Other issues in this category (8)
How about expressly forbidden?
Let's start with a quote:
C++ creator Bjarne Stroustrup is completely miffed that Bitcoin $BTC▲0.7% was written in his programming language.
The Dane likened releasing C++ to building a tool, in that he can’t control how it’s going to be used.
“You try to improve a tool by looking at how it’s being used, and when people cut their fingers off, you try and stop that from happening again. But really, you have no control over how something is used,” said Stroustrup.
To our knowledge, no end-user license agreements that accompany software development tools expressly prohibit them from being used in malware design activities, for hacking or for other unlawful activities. Indeed, the makers of development tools can't know who will be using their software and how. Similarly, anti-virus developers have no idea whether their applications are being used by customers to protect their computers from hacker attacks or by criminals to test their most recently developed malware programs against cutting-edge anti-virus engines.
Because of this, we decided to find out which programming languages are popular among malware makers. It turned out that we aren't the only ones looking for an answer to this question—virus makers are interested too ("Please, tell me what language should I use to write a virus?")! We won't reveal the publication source, but here is another quote:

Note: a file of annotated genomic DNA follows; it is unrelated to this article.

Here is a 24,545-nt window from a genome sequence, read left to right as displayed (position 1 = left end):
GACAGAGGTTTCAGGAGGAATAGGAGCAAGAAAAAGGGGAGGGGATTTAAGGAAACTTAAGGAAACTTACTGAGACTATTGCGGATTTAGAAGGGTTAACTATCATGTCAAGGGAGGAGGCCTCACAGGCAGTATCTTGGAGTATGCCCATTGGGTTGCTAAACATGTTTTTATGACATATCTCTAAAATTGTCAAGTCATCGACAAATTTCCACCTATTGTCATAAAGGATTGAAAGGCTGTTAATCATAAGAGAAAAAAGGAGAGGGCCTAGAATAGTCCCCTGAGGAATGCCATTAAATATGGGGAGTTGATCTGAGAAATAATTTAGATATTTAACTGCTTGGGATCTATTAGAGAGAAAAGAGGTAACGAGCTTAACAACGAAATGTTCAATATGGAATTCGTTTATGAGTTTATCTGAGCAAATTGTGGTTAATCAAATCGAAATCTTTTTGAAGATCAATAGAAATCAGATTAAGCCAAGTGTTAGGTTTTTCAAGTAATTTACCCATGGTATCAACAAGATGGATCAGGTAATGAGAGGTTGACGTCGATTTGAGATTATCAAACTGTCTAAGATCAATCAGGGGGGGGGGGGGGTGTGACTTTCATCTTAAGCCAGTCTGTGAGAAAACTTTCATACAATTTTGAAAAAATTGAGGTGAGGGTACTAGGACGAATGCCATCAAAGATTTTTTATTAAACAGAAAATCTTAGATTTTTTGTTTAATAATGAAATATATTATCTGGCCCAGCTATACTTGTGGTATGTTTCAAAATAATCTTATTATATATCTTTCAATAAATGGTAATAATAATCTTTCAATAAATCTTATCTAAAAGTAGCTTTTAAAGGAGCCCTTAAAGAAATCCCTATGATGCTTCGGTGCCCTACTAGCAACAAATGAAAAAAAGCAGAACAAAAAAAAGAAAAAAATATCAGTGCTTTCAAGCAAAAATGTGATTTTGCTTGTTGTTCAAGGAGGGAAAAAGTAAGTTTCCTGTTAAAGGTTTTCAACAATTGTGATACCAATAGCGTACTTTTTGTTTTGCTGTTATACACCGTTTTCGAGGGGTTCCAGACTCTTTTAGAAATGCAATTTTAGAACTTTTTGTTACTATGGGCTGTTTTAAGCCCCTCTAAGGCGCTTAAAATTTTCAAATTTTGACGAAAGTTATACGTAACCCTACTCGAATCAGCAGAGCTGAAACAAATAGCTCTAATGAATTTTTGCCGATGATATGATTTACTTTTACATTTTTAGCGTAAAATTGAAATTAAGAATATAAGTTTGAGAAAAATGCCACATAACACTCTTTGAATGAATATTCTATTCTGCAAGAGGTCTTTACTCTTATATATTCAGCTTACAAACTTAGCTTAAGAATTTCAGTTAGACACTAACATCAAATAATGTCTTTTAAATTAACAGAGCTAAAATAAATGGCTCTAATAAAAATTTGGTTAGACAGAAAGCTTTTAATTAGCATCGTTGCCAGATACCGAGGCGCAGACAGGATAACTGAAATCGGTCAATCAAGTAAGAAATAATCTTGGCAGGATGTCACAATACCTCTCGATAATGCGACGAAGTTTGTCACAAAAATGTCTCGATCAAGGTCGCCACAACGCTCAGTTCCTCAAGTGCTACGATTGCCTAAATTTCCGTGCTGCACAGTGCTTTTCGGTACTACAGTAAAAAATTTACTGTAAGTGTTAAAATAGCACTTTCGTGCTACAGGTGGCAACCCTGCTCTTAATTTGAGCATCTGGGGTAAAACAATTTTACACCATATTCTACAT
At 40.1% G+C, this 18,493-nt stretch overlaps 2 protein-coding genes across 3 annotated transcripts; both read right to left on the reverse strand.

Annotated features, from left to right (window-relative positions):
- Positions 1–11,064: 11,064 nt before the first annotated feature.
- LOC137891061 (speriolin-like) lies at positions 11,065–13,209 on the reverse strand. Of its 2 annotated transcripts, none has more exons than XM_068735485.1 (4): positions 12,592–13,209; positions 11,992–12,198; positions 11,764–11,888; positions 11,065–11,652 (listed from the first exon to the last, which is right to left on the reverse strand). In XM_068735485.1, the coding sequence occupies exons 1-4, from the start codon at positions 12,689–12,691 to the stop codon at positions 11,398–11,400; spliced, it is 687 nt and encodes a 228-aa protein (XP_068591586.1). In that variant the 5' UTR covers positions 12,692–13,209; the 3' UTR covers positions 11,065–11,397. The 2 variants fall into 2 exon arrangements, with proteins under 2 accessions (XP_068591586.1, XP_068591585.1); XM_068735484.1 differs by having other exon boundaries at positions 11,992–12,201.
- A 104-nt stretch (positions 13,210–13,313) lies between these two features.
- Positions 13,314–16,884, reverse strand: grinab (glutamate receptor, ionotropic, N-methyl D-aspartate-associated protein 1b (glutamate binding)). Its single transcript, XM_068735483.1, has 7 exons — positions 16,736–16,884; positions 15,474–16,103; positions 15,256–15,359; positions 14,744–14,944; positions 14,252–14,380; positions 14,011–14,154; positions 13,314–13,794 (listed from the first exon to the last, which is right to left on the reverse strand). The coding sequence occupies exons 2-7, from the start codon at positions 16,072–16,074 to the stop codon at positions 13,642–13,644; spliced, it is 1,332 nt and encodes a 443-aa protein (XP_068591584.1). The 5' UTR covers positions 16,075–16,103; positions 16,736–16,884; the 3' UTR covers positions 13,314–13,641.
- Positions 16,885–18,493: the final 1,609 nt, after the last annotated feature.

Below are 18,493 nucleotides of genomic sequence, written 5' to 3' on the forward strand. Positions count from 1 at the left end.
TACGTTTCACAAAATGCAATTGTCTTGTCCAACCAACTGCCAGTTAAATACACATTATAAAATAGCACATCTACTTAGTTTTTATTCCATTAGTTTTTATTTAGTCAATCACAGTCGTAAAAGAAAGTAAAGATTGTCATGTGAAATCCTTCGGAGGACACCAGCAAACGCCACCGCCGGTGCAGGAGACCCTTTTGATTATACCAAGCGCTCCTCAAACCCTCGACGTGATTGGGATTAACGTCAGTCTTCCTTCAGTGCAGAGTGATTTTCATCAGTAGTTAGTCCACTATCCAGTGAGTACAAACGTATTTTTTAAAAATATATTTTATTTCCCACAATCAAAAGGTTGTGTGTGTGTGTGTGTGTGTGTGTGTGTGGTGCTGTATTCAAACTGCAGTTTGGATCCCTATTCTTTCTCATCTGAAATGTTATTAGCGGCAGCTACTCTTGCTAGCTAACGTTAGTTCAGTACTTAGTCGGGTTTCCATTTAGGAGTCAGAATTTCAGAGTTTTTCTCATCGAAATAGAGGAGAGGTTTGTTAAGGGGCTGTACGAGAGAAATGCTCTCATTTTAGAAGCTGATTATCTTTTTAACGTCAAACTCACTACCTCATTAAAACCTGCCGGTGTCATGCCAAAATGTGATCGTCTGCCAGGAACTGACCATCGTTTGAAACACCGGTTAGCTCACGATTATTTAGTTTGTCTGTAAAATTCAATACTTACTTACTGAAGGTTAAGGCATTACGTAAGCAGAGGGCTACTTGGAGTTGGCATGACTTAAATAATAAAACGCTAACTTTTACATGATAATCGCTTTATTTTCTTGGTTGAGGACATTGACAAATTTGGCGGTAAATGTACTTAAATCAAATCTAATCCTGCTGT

I witnessed how people would write malicious code in Python and then rack their brains trying to determine how to launch that thing on a victim’s computer. They would try to generate an executable file and would bungle it because of their low skill level.
Presently, C, C ++, .net, and JS are the popular languages.
To design malware, you need to understand an operating system’s architecture and how it works more than you need to master any particular programming language. You also need to know how the software you want to hack works.
And remember all of this is illegal. Good luck and cheers, everyone..
We fully agree with the statement in the last paragraph. No matter what programming language has been used, making malware is against the law.
Some people even ask anti-virus developers these kinds of questions!
Which programming language is better suited for malware making: C or the Assembly language?
ПреImagine that an anti-virus EULA prohibits customers from using the corresponding software for disreputable ends. Then, if a malware maker gets caught, can the company sue them for violating the agreement? And then use the money recovered from the crook to support a noble cause—like designing new security features?
Or do anti-virus vendors have no moral right to finance the development of their anti-virus software with money that criminals may have extorted or stolen from their victims?
What do you think?